FBR REPORT: Shan Report From the Field and Training of New Teams
Shan State, Burma
3 November, 2007

In This Report:

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Photo 1 and 2:

Shan medical treatment
Shan medical treatment


Internally Displaced children receive Good Life Club materials


New Shan relief teams


United Wa State Army camp


Relief Mission Navigation

I) Shan report from the field:

The situation of oppression in the Shan State continues. All major villages and towns are controlled by the Burma Army. People are now not allowed to demonstrate in the streets. In the mountains and rural areas the dictators do not have complete control and launch regular patrols to project their power and dominance. Here living conditions are very difficult, with the oppression of the Burma Army’s patrols and threats of attack. The people also lack schools and medical facilities.

Fighting between Burma and Shan resistance occurs sporadically in these areas. For example on 21 October, there was a clash between the Burma Army and the Shan resistance- Shan State Army ( SSA) who are trying to protect the villagers, near Mawk Mai, north of Karenni border. The Burma Army has a proxy force in this area; a Pa’O militia that supports the Burma Army. The Burma Army also uses the United Wa State Army (UWSA), as a proxy force and have ordered the Wa to attack the Shan as they did two years ago. As of this report there has been no fighting between the Wa and the Shan.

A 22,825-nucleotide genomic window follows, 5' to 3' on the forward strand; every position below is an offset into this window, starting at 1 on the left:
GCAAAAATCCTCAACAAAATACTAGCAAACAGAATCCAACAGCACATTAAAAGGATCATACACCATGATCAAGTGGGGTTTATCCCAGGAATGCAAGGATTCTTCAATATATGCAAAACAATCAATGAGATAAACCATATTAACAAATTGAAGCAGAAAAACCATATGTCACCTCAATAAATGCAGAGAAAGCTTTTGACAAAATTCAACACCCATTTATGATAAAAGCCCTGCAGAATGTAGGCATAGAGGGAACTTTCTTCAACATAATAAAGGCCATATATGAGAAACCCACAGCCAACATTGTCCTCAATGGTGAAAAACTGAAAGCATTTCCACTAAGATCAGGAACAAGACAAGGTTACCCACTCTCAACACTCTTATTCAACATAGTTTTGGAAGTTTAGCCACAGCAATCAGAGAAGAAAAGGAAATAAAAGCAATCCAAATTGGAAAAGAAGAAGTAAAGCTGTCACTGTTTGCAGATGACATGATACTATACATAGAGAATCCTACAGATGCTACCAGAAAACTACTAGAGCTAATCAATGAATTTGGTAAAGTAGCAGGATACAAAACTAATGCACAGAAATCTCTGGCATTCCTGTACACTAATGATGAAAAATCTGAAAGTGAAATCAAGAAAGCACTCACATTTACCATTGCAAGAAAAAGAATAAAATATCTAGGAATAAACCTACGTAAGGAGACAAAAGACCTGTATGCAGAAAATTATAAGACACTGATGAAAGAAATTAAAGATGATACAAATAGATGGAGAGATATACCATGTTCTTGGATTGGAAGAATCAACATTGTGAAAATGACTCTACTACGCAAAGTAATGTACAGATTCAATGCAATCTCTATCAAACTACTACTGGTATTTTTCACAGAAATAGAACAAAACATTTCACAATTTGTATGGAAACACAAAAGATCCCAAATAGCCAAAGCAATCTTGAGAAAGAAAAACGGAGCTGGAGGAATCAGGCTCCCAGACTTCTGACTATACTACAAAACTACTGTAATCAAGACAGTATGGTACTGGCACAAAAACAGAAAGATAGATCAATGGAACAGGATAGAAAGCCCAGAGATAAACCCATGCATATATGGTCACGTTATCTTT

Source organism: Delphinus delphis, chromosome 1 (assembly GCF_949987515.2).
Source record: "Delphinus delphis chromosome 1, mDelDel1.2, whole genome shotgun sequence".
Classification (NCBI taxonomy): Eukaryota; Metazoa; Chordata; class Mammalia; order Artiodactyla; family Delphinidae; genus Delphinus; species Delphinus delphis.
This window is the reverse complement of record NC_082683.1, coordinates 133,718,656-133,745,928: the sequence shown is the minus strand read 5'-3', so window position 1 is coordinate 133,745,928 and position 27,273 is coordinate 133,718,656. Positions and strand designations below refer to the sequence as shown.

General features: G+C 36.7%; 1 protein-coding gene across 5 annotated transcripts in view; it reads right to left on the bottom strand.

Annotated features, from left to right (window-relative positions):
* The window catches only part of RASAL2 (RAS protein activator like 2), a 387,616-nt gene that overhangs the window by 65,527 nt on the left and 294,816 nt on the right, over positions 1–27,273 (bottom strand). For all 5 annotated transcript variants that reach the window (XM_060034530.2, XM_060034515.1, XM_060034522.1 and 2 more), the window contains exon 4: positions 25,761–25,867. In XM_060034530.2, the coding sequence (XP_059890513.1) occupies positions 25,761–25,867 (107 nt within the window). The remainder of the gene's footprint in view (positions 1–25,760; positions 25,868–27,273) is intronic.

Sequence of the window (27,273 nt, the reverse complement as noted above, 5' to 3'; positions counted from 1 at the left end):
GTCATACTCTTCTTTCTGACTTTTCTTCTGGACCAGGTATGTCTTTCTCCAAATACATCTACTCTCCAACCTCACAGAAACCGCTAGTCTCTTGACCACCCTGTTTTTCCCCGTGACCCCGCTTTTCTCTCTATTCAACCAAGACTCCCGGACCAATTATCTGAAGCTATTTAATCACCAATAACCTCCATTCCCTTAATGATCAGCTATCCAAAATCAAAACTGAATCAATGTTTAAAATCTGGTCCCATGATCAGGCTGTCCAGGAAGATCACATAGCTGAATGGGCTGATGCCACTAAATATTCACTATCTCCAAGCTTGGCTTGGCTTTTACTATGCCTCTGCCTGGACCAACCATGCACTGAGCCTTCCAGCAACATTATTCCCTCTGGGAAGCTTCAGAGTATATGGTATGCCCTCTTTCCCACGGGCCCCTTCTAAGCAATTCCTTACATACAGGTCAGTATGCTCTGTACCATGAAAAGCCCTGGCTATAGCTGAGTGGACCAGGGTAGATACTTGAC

Five Shan Free Burma Ranger teams are now providing relief in southern Shan State and sent this message:

The people of the Shan State are oppressed. They are beaten, forced to pay taxes and forced to grow rubber trees. Villages are moved to make room for the rubber plantations. From Tounggyi city east and south. The Burma Army here has made a two part order to its troops: ‘…We need to;: a.) Control the Shan and force them to comply with all rules b.) Keep the news from getting out.’

“The Burma Army destroying rice crops in some areas that they want to replace with rubber plantations. The Burma Army is operating in every district, monthly with patrols. During patrols villagers are forced to give up chickens and pigs to the soldiers. The troops rotate in and out of this area every three months.”

The teams now in the field were trained earlier in September and a report of their training follows.

Thank you and God Bless you,
Free Burma Rangers

Photo 6: New Shan Relief Teams

II) Training and sending of new Shan Free Burma Ranger humanitarian Relief Teams

Shan Leadership and Relief Team Training

3 – 29 September 2007

Five new Shan Free Burma Ranger humanitarian relief teams completed training and are now on relief missions. A combined training on leadership training, humanitarian relief and ethnic unity took place in the Shan State of Burma from 3 – 29 September 2007. The training integrated the issues of leadership, capacity building, medical assistance, practical humanitarian relief, reporting, advocacy and ethnic unity. The teams also conducted their own demonstration of ethnic unity with the protestors in the cities of Burma.